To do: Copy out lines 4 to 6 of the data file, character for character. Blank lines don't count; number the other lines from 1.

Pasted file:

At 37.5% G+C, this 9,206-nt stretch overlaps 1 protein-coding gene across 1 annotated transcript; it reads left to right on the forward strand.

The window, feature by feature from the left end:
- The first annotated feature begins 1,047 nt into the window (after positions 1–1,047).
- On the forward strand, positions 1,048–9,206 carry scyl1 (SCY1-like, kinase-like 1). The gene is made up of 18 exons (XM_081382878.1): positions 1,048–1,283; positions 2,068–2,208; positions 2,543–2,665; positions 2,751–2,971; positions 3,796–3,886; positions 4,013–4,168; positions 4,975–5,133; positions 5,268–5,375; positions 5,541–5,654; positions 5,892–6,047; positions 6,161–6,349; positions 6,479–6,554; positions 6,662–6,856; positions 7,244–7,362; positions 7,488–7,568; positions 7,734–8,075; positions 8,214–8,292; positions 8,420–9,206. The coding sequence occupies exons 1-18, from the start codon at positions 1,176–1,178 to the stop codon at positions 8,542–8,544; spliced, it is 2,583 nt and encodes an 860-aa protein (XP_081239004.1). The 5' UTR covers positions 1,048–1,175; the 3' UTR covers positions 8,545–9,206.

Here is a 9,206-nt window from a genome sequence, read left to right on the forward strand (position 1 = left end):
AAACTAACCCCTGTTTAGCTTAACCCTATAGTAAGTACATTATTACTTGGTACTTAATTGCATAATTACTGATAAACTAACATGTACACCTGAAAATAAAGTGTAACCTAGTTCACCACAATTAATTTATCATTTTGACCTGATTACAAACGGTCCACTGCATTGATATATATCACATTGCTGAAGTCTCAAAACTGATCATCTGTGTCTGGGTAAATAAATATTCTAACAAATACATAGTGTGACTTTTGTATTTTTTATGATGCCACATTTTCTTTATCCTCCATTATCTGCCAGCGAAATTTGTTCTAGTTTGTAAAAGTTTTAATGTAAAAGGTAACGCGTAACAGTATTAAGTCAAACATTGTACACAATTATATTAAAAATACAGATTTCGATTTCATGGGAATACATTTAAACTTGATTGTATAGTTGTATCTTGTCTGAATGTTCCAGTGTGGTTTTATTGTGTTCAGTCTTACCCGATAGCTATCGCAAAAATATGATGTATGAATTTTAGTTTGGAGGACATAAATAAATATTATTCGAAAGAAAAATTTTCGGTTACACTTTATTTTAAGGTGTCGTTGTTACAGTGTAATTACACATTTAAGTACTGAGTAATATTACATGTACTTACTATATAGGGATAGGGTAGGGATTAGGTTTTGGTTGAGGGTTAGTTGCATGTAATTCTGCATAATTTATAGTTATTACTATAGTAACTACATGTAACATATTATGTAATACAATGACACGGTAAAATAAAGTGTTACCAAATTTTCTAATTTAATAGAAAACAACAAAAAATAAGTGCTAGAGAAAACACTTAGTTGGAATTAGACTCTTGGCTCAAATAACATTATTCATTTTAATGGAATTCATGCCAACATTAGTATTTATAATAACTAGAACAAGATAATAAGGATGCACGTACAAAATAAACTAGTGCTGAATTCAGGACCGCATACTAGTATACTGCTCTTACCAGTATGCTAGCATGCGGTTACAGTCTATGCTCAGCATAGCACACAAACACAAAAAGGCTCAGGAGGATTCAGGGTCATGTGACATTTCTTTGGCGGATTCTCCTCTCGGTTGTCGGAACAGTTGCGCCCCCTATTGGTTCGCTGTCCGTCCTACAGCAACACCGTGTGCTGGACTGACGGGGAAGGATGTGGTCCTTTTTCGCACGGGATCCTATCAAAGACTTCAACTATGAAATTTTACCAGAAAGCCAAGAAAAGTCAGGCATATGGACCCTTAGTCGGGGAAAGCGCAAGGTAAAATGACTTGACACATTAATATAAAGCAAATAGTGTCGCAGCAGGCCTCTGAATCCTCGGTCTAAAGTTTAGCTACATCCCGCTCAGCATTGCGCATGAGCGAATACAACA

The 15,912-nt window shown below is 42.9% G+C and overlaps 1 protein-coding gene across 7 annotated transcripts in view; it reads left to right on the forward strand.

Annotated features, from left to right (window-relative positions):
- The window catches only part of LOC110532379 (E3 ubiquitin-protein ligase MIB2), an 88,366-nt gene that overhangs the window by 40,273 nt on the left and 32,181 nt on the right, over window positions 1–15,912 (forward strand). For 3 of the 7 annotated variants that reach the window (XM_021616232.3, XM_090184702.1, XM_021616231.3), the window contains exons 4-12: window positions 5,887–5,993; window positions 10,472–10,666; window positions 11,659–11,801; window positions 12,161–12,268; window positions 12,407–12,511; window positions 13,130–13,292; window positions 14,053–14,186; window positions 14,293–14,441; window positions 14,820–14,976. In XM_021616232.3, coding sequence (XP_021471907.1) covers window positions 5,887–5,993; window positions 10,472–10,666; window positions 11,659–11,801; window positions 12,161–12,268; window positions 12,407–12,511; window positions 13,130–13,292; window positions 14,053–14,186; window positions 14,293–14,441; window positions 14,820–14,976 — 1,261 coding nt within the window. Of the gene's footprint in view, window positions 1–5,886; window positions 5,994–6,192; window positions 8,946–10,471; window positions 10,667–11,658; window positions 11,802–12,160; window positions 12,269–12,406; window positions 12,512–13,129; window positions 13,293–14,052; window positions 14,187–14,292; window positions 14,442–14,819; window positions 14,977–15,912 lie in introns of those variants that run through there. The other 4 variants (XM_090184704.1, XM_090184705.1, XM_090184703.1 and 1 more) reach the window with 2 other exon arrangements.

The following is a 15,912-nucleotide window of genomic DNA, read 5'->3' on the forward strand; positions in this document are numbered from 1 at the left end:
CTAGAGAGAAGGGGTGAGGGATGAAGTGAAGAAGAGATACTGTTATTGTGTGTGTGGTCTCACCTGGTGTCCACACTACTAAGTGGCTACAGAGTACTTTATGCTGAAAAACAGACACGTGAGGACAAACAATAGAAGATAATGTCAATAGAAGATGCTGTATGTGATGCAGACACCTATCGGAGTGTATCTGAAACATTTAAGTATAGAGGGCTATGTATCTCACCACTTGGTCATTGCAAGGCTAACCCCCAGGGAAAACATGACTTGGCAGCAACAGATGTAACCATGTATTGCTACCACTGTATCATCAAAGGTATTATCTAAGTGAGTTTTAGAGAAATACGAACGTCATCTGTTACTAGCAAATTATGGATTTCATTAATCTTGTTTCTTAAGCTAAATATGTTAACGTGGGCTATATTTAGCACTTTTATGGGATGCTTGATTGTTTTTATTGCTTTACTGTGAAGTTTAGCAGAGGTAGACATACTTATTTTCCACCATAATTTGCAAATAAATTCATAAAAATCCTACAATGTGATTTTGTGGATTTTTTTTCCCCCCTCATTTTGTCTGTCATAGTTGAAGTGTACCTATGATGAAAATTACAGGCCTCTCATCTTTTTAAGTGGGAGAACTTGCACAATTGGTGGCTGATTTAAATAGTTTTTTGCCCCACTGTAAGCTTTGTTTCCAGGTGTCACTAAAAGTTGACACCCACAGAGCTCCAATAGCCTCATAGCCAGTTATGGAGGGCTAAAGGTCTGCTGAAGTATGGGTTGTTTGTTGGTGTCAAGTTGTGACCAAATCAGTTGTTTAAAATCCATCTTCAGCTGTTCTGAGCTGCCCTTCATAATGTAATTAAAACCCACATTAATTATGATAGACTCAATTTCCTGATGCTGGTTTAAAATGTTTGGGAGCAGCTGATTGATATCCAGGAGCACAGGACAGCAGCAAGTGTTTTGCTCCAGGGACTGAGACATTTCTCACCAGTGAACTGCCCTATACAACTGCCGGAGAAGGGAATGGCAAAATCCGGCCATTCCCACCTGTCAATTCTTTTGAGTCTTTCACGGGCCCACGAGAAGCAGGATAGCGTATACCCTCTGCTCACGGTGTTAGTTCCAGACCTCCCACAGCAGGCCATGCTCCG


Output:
- On the forward strand, positions 1,048–9,206 carry scyl1 (SCY1-like, kinase-like 1). The gene is made up of 18 exons (XM_081382878.1): positions 1,048–1,283; positions 2,068–2,208; positions 2,543–2,665; positions 2,751–2,971; positions 3,796–3,886; positions 4,013–4,168; positions 4,975–5,133; positions 5,268–5,375; positions 5,541–5,654; positions 5,892–6,047; positions 6,161–6,349; positions 6,479–6,554; positions 6,662–6,856; positions 7,244–7,362; positions 7,488–7,568; positions 7,734–8,075; positions 8,214–8,292; positions 8,420–9,206. The coding sequence occupies exons 1-18, from the start codon at positions 1,176–1,178 to the stop codon at positions 8,542–8,544; spliced, it is 2,583 nt and encodes an 860-aa protein (XP_081239004.1). The 5' UTR covers positions 1,048–1,175; the 3' UTR covers positions 8,545–9,206.

Here is a 9,206-nt window from a genome sequence, read left to right on the forward strand (position 1 = left end):
AAACTAACCCCTGTTTAGCTTAACCCTATAGTAAGTACATTATTACTTGGTACTTAATTGCATAATTACTGATAAACTAACATGTACACCTGAAAATAAAGTGTAACCTAGTTCACCACAATTAATTTATCATTTTGACCTGATTACAAACGGTCCACTGCATTGATATATATCACATTGCTGAAGTCTCAAAACTGATCATCTGTGTCTGGGTAAATAAATATTCTAACAAATACATAGTGTGACTTTTGTATTTTTTATGATGCCACATTTTCTTTATCCTCCATTATCTGCCAGCGAAATTTGTTCTAGTTTGTAAAAGTTTTAATGTAAAAGGTAACGCGTAACAGTATTAAGTCAAACATTGTACACAATTATATTAAAAATACAGATTTCGATTTCATGGGAATACATTTAAACTTGATTGTATAGTTGTATCTTGTCTGAATGTTCCAGTGTGGTTTTATTGTGTTCAGTCTTACCCGATAGCTATCGCAAAAATATGATGTATGAATTTTAGTTTGGAGGACATAAATAAATATTATTCGAAAGAAAAATTTTCGGTTACACTTTATTTTAAGGTGTCGTTGTTACAGTGTAATTACACATTTAAGTACTGAGTAATATTACATGTACTTACTATATAGGGATAGGGTAGGGATTAGGTTTTGGTTGAGGGTTAGTTGCATGTAATTCTGCATAATTTATAGTTATTACTATAGTAACTACATGTAACATATTATGTAATACAATGACACGGTAAAATAAAGTGTTACCAAATTTTCTAATTTAATAGAAAACAACAAAAAATAAGTGCTAGAGAAAACACTTAGTTGGAATTAGACTCTTGGCTCAAATAACATTATTCATTTTAATGGAATTCATGCCAACATTAGTATTTATAATAACTAGAACAAGATAATAAGGATGCACGTACAAAATAAACTAGTGCTGAATTCAGGACCGCATACTAGTATACTGCTCTTACCAGTATGCTAGCATGCGGTTACAGTCTATGCTCAGCATAGCACACAAACACAAAAAGGCTCAGGAGGATTCAGGGTCATGTGACATTTCTTTGGCGGATTCTCCTCTCGGTTGTCGGAACAGTTGCGCCCCCTATTGGTTCGCTGTCCGTCCTACAGCAACACCGTGTGCTGGACTGACGGGGAAGGATGTGGTCCTTTTTCGCACGGGATCCTATCAAAGACTTCAACTATGAAATTTTACCAGAAAGCCAAGAAAAGTCAGGCATATGGACCCTTAGTCGGGGAAAGCGCAAGGTAAAATGACTTGACACATTAATATAAAGCAAATAGTGTCGCAGCAGGCCTCTGAATCCTCGGTCTAAAGTTTAGCTACATCCCGCTCAGCATTGCGCATGAGCGAATACAACA